Researchers at the University of California, San Francisco (UCSF), are developing an implantable artificial kidney that can closely replicate the functions of real kidneys. The Kidney Project is raising money to complete preclinical studies of the device modules and to build full-scale prototypes for the first round of human studies. Initial clinical trials on the individual modules are expected to begin early next year. Testing of a working prototype of the bioartificial kidney is slated for 2020.
More than 40% of sleep apnea sufferers refuse to wear CPAP machines, because of noise, mask irritation and claustrophobia. Neuromodulation is an alternative!
An implant that is inserted during minimally-invasive surgery stimulates certain airways and help with breathing. According to Cleveland Clinic's Sleep Disorder Center, the system has not caused any serious complications in clinical testing
According to a recent Washington Examiner article, one third of the US population suffers from chronic pain. Per the same article, 90 percent of doctors practicing medicine in America today do not know how to treat chronic pain. In 2015, 33 thousand lives were lost to opioid-related causes, and 45 percent of those deaths involved a prescription.
Not surprisingly, recently President Trump has declared Opioid Epidemic a Public Health Crisis.
Electronic neurostimulators with little or no side effects can be the answer to many problem, yet, surprisingly less than 100 thousand chronic pain sufferers can receive Spinal Cord Stimulation (SCS) per year.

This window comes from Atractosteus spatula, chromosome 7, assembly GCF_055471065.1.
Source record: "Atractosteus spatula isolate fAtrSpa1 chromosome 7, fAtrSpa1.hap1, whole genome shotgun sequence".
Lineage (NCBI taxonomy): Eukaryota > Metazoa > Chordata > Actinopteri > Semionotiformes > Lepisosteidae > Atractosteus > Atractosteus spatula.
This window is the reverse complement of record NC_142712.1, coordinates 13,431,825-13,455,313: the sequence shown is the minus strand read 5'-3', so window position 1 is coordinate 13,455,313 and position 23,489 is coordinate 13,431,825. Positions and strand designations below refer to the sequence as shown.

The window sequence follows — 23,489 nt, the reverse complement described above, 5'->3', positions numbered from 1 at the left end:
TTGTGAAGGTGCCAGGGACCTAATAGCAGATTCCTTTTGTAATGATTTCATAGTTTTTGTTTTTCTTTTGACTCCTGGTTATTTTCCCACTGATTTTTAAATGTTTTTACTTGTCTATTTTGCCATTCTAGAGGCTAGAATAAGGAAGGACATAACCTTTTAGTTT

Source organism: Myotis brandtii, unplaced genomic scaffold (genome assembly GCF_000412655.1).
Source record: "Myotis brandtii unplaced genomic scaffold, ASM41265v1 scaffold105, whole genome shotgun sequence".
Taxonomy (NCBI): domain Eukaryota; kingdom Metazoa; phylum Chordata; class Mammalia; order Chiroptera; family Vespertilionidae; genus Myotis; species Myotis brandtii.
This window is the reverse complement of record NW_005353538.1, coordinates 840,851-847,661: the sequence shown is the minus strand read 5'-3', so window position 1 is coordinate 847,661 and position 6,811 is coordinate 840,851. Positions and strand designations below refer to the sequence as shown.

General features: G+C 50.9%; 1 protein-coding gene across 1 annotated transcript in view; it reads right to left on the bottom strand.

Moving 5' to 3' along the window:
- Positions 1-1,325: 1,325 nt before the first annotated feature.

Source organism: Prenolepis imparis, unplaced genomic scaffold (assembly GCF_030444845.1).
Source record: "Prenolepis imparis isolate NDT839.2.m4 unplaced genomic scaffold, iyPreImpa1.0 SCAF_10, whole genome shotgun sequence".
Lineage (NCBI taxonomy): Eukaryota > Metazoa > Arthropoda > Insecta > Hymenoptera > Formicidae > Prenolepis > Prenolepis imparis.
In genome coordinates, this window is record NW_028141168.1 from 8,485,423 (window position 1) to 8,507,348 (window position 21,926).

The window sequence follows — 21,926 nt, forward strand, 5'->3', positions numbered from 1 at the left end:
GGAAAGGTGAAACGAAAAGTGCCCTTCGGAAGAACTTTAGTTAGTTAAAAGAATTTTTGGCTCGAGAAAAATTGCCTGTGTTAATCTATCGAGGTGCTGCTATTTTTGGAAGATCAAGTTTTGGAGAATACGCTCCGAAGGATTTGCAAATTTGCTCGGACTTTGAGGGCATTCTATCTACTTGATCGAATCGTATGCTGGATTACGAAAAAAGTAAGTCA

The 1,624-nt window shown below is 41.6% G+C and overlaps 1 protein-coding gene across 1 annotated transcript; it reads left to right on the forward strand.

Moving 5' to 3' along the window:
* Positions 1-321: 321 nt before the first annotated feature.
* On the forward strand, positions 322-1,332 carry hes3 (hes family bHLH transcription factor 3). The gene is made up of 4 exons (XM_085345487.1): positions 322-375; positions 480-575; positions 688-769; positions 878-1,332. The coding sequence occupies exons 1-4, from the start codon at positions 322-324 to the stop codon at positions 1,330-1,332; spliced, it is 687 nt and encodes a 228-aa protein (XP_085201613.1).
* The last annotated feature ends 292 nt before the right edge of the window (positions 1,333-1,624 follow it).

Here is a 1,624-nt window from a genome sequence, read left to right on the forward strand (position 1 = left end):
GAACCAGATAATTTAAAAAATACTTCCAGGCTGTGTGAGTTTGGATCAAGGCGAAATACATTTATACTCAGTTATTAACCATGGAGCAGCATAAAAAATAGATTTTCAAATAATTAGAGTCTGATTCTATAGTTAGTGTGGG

New advanced neurostimulation devices, including the ones that can be fully programmed for customized personal care can help combat the opioid crises quickly and affordably. Further, programmable neurostimulators promise to accelerate medical research in areas of other neurological disorders.
The bottom line is, with the fully programmable neurostimulators, the solution to opioid crisis and new advanced therapies for many neurological disorders are much closer than we think.
A randomized controlled trial (Click here to access the source) has found excellent pain relief and no clinical difference among spinal cord stimulation frequencies from 1kHz to 10kHz, including 1kHz, 4kHz, 7Khz, and 10Khz.
Since 1kHz stimulation provides similar pain relief using significantly less energy than higher frequencies, devices with higher battery-charge longevity are possible and should be better alternatives to the 10kHz HF10 therapy.
A recent study suggests that executive functions can be rapidly up- or down-regulated by modulating theta phase coupling of distant frontal cortical areas and can contribute to the development of tools for potentially normalizing executive dysfunction in patient populations.
About 75 percent of people with MS (Multiple Sclerosis) report fatigue among their most disabling disease symptoms.
Medications, such as those that treat narcolepsy, behavior-based therapies and even exercise programs are often prescribed but benefits have been found to be unreliable.
When compared to patients who were enrolled in a placebo arm of a recent study those that received transcranial direct current stimulation (tDCS) were found to have about a six-point drop on a 32-point scale measuring fatigue severity, according to the findings recently published online in the Multiple Sclerosis Journal.
The exact mechanism behind tDCS is unclear and requires more research. It is thought to change the brain's cortical excitability by making it easier for neurons to fire, thereby improving connections and expediting learning that takes place during rehabilitation.